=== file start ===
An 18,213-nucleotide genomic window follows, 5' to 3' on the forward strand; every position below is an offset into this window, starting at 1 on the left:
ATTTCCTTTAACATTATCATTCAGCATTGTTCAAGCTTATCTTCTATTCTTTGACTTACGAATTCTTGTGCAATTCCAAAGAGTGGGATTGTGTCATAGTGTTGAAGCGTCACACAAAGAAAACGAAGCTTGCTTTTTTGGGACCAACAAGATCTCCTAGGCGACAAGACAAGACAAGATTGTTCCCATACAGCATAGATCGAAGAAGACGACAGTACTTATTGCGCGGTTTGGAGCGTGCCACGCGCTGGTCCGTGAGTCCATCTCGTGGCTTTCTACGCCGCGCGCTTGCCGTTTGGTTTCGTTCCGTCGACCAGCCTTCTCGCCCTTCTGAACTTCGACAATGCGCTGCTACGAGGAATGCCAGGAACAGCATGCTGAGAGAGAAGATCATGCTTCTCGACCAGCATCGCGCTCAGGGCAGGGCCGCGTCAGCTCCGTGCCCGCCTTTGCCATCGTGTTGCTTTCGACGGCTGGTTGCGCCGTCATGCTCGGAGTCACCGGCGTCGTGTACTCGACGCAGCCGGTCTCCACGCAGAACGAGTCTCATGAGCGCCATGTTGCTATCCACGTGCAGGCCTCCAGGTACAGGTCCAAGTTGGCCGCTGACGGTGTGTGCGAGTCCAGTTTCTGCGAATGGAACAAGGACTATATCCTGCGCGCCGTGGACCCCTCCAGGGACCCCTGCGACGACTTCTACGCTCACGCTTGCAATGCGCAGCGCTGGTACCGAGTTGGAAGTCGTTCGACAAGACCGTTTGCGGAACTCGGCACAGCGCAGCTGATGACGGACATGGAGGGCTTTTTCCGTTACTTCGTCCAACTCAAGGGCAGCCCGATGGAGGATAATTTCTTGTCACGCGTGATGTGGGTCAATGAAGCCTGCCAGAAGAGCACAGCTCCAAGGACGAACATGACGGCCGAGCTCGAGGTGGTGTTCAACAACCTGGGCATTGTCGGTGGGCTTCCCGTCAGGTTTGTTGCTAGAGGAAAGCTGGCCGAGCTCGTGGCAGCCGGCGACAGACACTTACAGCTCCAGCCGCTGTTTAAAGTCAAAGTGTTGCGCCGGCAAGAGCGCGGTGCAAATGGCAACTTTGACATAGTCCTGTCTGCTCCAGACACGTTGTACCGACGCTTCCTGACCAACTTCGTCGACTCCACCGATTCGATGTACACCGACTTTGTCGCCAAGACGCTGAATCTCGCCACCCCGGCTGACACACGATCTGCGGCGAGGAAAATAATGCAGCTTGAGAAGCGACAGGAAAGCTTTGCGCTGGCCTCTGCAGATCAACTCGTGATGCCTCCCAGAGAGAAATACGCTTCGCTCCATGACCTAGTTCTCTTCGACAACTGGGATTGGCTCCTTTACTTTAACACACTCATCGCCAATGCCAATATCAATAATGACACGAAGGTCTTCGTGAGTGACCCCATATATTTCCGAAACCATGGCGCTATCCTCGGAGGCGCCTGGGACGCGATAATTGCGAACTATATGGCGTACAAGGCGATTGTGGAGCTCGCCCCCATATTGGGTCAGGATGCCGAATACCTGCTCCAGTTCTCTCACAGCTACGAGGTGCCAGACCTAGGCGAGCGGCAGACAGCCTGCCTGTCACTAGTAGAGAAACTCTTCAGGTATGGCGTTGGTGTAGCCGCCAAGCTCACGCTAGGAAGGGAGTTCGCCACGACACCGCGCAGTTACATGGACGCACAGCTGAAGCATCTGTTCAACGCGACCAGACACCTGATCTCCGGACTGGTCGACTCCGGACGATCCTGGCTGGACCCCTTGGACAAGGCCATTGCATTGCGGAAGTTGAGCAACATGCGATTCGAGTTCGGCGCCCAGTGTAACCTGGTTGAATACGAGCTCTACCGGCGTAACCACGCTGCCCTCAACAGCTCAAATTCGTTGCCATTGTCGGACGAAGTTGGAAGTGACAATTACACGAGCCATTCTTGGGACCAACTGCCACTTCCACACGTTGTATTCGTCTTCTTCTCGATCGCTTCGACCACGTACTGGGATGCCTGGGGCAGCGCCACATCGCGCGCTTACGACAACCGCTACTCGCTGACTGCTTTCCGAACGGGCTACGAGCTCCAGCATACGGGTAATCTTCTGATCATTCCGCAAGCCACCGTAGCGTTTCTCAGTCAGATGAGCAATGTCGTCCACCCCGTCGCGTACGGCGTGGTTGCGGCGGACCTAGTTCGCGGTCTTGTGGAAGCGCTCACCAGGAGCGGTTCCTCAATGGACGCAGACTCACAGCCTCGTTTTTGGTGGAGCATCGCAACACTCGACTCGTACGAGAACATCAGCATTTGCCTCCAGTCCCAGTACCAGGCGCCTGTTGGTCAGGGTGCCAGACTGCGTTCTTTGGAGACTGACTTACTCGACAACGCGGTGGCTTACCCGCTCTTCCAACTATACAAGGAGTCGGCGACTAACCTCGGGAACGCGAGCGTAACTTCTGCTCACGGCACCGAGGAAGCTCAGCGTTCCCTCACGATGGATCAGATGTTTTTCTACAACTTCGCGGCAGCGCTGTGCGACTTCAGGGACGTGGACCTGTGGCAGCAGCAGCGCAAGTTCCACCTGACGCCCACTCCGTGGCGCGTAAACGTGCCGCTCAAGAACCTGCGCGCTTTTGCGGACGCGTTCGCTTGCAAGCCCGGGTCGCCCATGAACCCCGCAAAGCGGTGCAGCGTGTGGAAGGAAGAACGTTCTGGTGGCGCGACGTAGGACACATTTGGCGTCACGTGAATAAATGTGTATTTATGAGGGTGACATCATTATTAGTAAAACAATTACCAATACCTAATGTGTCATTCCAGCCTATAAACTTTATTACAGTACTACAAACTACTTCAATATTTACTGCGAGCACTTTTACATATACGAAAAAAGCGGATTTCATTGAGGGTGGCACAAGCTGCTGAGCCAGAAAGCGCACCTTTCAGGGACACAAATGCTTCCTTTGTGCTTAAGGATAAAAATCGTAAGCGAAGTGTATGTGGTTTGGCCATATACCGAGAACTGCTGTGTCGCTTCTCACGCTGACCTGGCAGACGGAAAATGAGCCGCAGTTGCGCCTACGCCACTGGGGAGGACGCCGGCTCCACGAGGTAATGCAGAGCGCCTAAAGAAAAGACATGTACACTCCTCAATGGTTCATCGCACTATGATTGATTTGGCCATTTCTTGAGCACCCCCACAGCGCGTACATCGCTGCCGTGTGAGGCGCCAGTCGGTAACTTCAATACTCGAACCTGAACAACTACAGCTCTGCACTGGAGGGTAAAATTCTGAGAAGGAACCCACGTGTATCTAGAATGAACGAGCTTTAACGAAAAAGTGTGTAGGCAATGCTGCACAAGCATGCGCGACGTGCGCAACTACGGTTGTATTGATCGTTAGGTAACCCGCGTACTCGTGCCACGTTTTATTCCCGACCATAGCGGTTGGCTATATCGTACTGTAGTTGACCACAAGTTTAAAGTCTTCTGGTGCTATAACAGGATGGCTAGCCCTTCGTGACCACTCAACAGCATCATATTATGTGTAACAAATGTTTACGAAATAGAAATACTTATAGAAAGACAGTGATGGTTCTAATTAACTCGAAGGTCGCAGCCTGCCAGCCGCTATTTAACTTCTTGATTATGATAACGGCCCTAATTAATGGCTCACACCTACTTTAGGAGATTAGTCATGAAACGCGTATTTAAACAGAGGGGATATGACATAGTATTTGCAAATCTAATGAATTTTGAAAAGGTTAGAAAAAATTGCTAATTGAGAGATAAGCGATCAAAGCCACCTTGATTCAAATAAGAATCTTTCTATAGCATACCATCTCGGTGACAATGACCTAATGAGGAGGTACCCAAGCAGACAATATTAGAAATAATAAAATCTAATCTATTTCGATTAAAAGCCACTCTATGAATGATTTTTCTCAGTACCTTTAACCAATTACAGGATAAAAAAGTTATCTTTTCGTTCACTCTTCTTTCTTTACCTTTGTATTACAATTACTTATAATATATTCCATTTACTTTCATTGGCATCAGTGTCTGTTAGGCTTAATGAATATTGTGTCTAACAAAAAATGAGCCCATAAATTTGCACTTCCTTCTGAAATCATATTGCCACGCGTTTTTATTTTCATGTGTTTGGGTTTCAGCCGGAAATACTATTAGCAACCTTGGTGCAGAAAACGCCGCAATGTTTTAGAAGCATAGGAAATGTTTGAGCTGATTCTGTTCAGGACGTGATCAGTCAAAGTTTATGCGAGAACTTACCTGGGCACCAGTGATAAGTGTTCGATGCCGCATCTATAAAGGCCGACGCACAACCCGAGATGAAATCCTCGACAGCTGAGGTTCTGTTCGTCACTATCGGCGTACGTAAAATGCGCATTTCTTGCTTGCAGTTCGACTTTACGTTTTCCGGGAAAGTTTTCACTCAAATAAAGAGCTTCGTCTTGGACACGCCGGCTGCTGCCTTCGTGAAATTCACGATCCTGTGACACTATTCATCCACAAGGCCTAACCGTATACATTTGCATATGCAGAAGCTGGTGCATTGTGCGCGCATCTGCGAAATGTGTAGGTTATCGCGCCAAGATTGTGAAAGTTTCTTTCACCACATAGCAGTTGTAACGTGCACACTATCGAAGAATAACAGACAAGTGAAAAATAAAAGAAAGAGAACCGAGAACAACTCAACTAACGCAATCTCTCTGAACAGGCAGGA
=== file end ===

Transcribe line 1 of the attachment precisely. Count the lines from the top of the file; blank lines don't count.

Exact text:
An 18,213-nucleotide genomic window follows, 5' to 3' on the forward strand; every position below is an offset into this window, starting at 1 on the left: